RESULTS

The main clinical and biological characteristics of the 288 PTCL patients with the 1,595 patients with diffuse BCL are listed in Table2. The median age of the PTCL patients enrolled in the study was 56 years and that of BCL patients was 57 years. Several clinical parameters were significantly more prevalent in PTCL patients; male gender, advanced stage with multiple-node involvement, B symptoms, BM involvement, hepatosplenomegaly, and skin lesions. BCL patients had more localized stage and bulky disease. Significantly more PTCL patients presented with anemia, hypereosinophilia, and hypergammaglobulinemia. A comparison of the main clinical characteristics of the 228 non-ALCL PTCL patients with the 60 patients with T-ALCL are reported in Table3. These latter tend to have more localized stage with a more favorable IPI score.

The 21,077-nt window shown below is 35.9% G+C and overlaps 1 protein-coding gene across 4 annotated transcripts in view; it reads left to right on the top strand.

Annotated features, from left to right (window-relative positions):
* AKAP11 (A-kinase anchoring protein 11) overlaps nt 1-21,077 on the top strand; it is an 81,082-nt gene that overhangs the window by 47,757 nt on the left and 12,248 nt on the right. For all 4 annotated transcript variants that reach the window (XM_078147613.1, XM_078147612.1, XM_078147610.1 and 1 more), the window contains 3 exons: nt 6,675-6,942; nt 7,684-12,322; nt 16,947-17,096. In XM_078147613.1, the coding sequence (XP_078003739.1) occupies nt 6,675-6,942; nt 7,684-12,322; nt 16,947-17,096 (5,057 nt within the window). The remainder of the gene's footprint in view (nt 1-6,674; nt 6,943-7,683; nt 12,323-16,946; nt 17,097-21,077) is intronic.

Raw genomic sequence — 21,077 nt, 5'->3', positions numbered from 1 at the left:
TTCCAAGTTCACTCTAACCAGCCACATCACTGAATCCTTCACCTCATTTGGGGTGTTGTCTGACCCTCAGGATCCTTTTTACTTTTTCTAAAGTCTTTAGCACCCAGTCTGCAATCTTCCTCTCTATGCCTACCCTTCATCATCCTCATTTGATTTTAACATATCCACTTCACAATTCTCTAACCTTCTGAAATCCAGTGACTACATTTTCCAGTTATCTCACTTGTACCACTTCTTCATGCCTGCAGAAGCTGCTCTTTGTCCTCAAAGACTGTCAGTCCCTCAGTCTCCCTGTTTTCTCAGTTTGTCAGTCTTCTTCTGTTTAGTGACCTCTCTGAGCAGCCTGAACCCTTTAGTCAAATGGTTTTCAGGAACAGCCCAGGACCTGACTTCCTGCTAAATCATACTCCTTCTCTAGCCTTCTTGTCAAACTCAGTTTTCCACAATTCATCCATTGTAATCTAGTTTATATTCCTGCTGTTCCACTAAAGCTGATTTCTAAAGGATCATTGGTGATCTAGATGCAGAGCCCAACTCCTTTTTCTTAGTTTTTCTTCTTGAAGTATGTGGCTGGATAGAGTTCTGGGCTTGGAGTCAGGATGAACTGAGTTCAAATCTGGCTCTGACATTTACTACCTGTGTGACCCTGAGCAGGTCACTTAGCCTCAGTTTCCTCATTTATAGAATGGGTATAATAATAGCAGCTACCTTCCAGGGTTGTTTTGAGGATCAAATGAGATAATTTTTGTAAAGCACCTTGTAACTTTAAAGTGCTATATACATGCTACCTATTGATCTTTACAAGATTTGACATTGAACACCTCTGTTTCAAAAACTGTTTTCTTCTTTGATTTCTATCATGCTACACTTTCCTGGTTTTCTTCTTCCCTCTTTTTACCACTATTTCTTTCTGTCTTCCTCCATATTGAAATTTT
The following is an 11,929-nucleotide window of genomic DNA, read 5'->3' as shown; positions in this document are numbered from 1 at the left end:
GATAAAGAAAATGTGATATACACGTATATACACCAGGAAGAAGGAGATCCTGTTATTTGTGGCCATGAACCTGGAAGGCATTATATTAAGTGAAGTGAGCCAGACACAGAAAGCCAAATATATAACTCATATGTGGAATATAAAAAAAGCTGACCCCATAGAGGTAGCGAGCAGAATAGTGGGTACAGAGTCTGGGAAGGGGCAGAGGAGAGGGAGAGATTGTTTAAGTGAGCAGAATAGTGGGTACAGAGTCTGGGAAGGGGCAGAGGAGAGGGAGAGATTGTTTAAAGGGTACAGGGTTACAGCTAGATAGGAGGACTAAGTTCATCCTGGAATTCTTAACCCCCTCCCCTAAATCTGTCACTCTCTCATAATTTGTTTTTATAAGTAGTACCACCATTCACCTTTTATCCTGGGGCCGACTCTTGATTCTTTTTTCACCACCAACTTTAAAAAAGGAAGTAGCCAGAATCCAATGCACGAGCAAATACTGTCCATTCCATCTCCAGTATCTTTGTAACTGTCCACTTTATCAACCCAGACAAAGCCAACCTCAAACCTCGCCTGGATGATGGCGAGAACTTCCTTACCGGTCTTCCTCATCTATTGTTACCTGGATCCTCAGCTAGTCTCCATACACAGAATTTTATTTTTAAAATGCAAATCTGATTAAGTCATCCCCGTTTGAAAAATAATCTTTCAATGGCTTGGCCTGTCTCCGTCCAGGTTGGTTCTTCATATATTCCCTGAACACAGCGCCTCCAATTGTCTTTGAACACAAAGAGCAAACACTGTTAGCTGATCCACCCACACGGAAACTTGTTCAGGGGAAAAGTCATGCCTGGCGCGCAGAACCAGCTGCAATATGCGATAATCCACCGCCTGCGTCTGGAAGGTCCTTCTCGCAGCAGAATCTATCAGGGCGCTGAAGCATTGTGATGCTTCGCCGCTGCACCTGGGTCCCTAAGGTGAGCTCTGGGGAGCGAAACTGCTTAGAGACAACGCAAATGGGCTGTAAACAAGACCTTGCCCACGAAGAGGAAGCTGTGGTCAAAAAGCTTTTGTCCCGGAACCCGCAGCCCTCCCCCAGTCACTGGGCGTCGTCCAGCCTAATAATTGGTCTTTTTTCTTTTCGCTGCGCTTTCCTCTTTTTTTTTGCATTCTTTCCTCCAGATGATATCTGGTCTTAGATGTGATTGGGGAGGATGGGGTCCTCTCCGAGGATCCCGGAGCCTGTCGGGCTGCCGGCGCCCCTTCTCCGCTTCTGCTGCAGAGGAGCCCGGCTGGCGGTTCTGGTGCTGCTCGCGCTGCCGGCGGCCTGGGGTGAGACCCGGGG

Table 2.

Clinical Characteristics of PTCL and Diffuse BCL Patients

Parameter  PTCL (n = 288) (%)  BCL (n = 1,595) (%)  P Value  
Age ≤60 yr  64  59  .1  
Male 69  53  .001  
Female  31  47  
Stage  
 I-II 22  42  .001  
 III-IV  78  58  
B-symptoms  57 40  .001  
PS >1  28  25  .1  
ENS >1  37 30  .01  
BM positive  31  17  .001  
Bulk >10 cm 26  41  .001  
Hepatomegaly  21  11  .001 
Splenomegaly  34  20  .001  
Skin lesions  21  .001  
LDH >NI  51  57  .05 
β2-microglobulin >NI  50  34 .001  
Hemoglobin <10 g/dL  21  13  .001  
Platelets <100 × 109/L  9  3  .001  
Eosinophils ≥0.8 × 109/L  14  2  .001  
Gammaglobulin >20 g/L  8  3  .001  
IPI score*:  
 0 factors  13 15  .09  
 1 factor  17  22  
 2 factor  24 25  
 ≥3 factors  45  37